McCabe family's call for public inquiry to get 'fair hearing' at Cabinet
Opposition parties, including Fianna Fáil have backed a call from Garda Whistleblower for a public inquiry into an alleged smear campaign, casting further doubt on the future of the inquiry.
In a statement on Monday Maurice McCabe and his wife Lorraine said they have been systematically attacked.
“We wish to make it clear that we are definitely not agreeable to that entitlement being wholly postponed so that another Commission of Inquiry can conduct a secret investigation behind closed doors and make a report, into which we have no input as of right, in nine or 18 months time.”
Independent.ie understands that the idea of a public inquiry “will get a fair hearing” at what is set to be a tense Cabinet meeting today.
Earlier on Monday , Fianna Fáil justice spokesman Jim O'Callaghan said his party backs Mr McCabe's call for a public inquiry.
He said: “I have studied the statement issued on behalf of Maurice McCabe this afternoon seeking a public inquiry into the alleged smear campaign conducted against him.
“Fianna Fáil has long maintained that the response to this issue must have the full support of the McCabe family. Accordingly we fully support their call for a public inquiry to be conducted into this matter. We also believe a public inquiry will benefit An Garda Síochána and the general public,” Mr O'Callaghan added.
Labour leader Brendan Howlin has also said that he understands the call from Mr McCabe for a public inquiry, and backed the family.
"I am very loathe to say we need to have a public inquiry again... but I have never in my political life seen a more compelling reason to have one than we need one now," he said, speaking on the Six One.
"Unfortunately I do think we need to have all of this evidence taken public so that the public will see each of the issues being tested in a public forum."
He also said there is scope for GSOC to carry out an investigation that "would get to the bottom of all of these matters".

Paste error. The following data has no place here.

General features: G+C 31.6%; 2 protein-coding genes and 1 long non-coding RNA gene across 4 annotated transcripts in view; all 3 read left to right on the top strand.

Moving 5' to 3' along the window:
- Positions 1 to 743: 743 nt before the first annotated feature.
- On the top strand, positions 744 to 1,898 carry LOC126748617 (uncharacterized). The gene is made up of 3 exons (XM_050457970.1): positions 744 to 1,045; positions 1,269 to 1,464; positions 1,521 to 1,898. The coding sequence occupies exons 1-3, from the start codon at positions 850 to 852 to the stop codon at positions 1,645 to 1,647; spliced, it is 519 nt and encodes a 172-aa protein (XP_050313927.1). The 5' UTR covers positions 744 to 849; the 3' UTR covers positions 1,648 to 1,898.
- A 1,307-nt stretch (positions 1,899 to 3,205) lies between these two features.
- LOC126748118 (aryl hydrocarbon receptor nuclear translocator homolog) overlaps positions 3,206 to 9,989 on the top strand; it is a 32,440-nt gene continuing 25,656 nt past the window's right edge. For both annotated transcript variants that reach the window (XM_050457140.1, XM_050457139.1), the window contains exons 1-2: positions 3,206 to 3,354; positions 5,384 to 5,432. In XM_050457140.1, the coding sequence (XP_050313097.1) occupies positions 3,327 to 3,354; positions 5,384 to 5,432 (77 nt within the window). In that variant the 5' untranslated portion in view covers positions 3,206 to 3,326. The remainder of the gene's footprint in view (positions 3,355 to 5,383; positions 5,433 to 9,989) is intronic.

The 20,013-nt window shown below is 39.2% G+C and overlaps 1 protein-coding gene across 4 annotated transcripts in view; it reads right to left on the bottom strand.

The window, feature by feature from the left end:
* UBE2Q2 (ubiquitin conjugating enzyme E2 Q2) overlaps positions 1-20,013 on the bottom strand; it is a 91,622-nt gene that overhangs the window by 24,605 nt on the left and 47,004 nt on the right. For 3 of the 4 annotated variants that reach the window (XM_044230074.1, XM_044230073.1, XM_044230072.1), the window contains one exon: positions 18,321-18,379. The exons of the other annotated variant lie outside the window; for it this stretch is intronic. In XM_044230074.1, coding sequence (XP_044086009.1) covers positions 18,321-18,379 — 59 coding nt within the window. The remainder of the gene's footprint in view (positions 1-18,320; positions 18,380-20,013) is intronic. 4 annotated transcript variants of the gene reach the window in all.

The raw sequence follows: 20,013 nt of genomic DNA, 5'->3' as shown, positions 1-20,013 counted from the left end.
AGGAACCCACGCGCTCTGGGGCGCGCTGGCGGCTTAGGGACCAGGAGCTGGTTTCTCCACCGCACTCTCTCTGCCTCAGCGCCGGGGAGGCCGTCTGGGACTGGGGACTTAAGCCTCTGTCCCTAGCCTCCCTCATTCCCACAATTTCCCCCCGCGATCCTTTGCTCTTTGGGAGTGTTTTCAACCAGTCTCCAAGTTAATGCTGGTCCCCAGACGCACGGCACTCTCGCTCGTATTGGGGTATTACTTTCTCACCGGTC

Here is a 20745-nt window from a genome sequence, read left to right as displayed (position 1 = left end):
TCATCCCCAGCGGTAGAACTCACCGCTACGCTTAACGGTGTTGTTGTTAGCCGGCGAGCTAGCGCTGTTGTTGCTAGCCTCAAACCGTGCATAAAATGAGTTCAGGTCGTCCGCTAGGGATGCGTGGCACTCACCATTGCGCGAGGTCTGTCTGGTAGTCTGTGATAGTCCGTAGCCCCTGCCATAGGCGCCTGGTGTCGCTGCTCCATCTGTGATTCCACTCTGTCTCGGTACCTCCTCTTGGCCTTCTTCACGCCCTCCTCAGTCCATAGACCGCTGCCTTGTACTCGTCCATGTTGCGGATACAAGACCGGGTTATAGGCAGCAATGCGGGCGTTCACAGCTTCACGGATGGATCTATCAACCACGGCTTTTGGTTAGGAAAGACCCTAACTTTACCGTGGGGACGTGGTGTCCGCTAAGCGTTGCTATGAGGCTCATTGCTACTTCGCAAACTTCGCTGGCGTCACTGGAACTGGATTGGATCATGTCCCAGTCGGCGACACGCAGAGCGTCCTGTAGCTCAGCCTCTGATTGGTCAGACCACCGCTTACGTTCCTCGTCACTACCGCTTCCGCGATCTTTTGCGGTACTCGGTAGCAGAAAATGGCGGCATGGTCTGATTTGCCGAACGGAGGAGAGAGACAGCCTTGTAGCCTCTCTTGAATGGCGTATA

The politician also said that both Minister Zappone and the Taoiseach contradicted each other about who knew what about the scandal.
Mr Howlin also called again on Garda Commissioner Noirin O'Sullivan to stand aside until matters had been resolved.
Earlier on Monday the commissioner repeated again that she refuted all allegations against her that she was aware of an alleged smear campaign against Garda McCab
Meanwhile, Taoiseach Enda Kenny declined to answer questions about the McCabe family's demands for the proposed inquiry to be a public rather than private investigation.
Mr Kenny confirmed he will speak with Fianna Fáil leader Micheal Martin tomorrow about details of the commission of inquiry into the false allegations levelled against Garda Sergeant Maurice McCabe.
Both the Fine Gael and Fianna Fáil leaders will attempt to reach agreement about the probe to be headed by Judge Charlton.
"I will speak to Micheal Martin in the morning," Mr Kenny said.
"We want to find the best way of finding out the truth."
The Taoiseach was speaking as he attended a Cork conference about the implications for Ireland of Brexit.
The Taoiseach also declined to comment on the statement by Children's Minister Katherine Zappone and her reasons for not disclosing the full Tusla file details to him before last Thursday's RTE Prime Time programme.